This from Bryan Bruce:
The day after the budget is announced there is always a blizzard of big dollar numbers that often blind us to the underlining moral decisions that went into producing it.
(Because make no mistake in the end all economic decisions are moral decisions.)
So what moral decisions did our government make this particular budget?
Well, here’s a few.
1. The poor are undeserving
It’s really their own fault that they are poor. So let’s progressively give less money to them through Working for Families,let’s deny our poorest families the in-work tax credit of $72.50 a week and let’s not increase the maximum rates of accommodation subsidies.
You can read more about this in an analysis by Associate Minister of Economics Susan St John here.
2. You don’t have to keep your word
Commissioner for Children Russell Wills reminds us in the article below that in 1993, New Zealand ratified the United Nations Convention on the Rights of the Child one of which is the right to an adequate standard of living, including a home.
Yet “50 per cent of Pasifika children and 25 per cent of Maori children live in crowded homes. Forty per cent of families on low incomes spend more than 30 per cent of their weekly income on rent. In South Auckland, rents have increased 25 per cent since 2010, so typical rents for a three-bedroom house are about $400 a week.. and …..The Salvation Army estimates around 10 per cent of garages in South Auckland are being used as a residence.”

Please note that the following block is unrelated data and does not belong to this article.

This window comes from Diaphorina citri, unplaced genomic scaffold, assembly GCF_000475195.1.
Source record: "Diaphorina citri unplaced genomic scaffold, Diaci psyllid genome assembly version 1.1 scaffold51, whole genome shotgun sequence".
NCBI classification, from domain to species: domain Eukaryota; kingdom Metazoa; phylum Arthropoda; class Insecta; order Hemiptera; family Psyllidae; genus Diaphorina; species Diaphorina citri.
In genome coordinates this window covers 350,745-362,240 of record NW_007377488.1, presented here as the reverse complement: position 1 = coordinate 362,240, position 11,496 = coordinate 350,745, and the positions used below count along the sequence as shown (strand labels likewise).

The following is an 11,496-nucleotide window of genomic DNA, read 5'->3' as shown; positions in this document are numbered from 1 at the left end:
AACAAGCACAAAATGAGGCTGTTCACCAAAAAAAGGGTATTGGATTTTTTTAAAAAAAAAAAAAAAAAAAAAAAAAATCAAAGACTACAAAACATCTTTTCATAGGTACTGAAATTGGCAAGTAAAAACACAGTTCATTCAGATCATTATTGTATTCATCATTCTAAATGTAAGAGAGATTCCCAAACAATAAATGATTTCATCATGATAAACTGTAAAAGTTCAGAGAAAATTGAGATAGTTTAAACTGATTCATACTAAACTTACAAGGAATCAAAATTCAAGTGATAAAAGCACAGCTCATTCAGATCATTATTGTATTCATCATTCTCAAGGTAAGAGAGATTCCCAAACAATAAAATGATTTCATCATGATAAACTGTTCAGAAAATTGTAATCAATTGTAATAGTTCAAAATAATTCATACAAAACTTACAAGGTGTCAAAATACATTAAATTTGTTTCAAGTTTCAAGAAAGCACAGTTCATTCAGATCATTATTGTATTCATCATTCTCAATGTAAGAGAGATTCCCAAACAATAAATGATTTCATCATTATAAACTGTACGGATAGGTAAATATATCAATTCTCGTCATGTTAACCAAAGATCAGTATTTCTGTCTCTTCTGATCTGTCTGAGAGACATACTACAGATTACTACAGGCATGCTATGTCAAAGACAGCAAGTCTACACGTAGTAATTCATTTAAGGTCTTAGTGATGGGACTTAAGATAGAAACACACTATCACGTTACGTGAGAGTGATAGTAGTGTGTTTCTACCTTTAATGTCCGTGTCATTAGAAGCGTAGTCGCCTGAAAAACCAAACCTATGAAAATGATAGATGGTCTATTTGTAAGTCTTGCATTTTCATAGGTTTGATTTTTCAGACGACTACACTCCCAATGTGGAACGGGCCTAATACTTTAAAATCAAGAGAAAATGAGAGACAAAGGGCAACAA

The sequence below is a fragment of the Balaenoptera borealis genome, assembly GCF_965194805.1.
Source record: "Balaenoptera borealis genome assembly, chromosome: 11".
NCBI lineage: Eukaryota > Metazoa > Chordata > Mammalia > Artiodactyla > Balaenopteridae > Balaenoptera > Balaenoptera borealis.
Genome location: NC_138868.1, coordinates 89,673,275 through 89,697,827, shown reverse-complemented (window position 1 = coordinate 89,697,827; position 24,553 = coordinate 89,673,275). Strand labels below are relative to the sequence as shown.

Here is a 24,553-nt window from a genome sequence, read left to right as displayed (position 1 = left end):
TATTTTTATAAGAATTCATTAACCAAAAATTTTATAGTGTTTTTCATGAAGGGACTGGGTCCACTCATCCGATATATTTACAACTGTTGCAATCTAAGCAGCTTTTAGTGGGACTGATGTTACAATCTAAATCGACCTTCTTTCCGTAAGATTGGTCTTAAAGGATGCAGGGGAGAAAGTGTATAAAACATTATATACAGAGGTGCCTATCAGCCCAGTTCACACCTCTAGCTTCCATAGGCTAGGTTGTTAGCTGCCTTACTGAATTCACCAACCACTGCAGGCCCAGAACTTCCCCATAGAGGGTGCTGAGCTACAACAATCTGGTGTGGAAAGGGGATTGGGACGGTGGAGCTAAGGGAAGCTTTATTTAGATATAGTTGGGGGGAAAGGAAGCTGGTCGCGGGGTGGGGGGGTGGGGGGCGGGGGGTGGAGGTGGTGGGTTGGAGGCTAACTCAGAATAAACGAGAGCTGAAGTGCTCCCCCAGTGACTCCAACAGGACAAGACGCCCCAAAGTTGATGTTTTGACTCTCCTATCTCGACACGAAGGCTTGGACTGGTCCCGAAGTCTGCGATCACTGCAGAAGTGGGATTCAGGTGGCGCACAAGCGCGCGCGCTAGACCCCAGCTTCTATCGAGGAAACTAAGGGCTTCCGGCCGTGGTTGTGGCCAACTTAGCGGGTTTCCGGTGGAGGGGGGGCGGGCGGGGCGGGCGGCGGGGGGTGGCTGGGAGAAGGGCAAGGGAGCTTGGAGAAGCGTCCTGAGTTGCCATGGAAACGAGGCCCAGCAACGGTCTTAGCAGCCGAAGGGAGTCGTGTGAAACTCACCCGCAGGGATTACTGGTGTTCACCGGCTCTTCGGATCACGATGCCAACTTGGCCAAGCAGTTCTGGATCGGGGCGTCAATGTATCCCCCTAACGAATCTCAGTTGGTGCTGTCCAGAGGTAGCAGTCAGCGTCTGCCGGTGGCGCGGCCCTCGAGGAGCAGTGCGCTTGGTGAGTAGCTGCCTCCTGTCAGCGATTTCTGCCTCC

You can read more of what Dr Wills has to say here.
3. State Child Abuse is OK
The government knows that around 42,000 children a year end up in hospital with chest infections and respiratory illnesses caused by bad housing and that it’s estimated 15 kids a year die as a result .(See article by Dr Wills)
The answer to this on going tragedy is to provide warm dry affordable homes.
Do I see a determined effort to do that in this budget? I do not.
4. Rich people are more important than poor people
The top 10% of New Zealanders now own over 52% of the Nation’s wealth. We are no longer a fair society yet we know that countries where the gap between the rich and the poor is narrower than our do better in all sorts of areas from lower crimes rates to better education outcomes.
Did this budget do anything to redistribute the nation’s wealth more fairly by making the rich pay their fair share of taxes ? No it did not.
5. It’s OK to say one thing and do another
At the beginning of his third term in government Prime Minister John Key said he would make addressing Child Poverty issues a priority .
Well I don’t know about you, but I haven’t seen much of an effort being made to address the Child Poverty issues he says he now knows exist in our country.
Truth to tell – this is yet another budget that won’t help poor families break out of the cycle of poverty.
by Bryan Bruce (Source)
NOTE: Bryan Bruce will be on the panel at Waatea 5th Estate at 7pm, 27th May 2016 on Face TV (Sky Channel 083) along with Andrew Little , Helen Kelly and Oscar Knightly talking about events this week. You can watch the live stream here http://www.waateanews.com/Waatea+TV.html
Bryan’s Facebook page is here.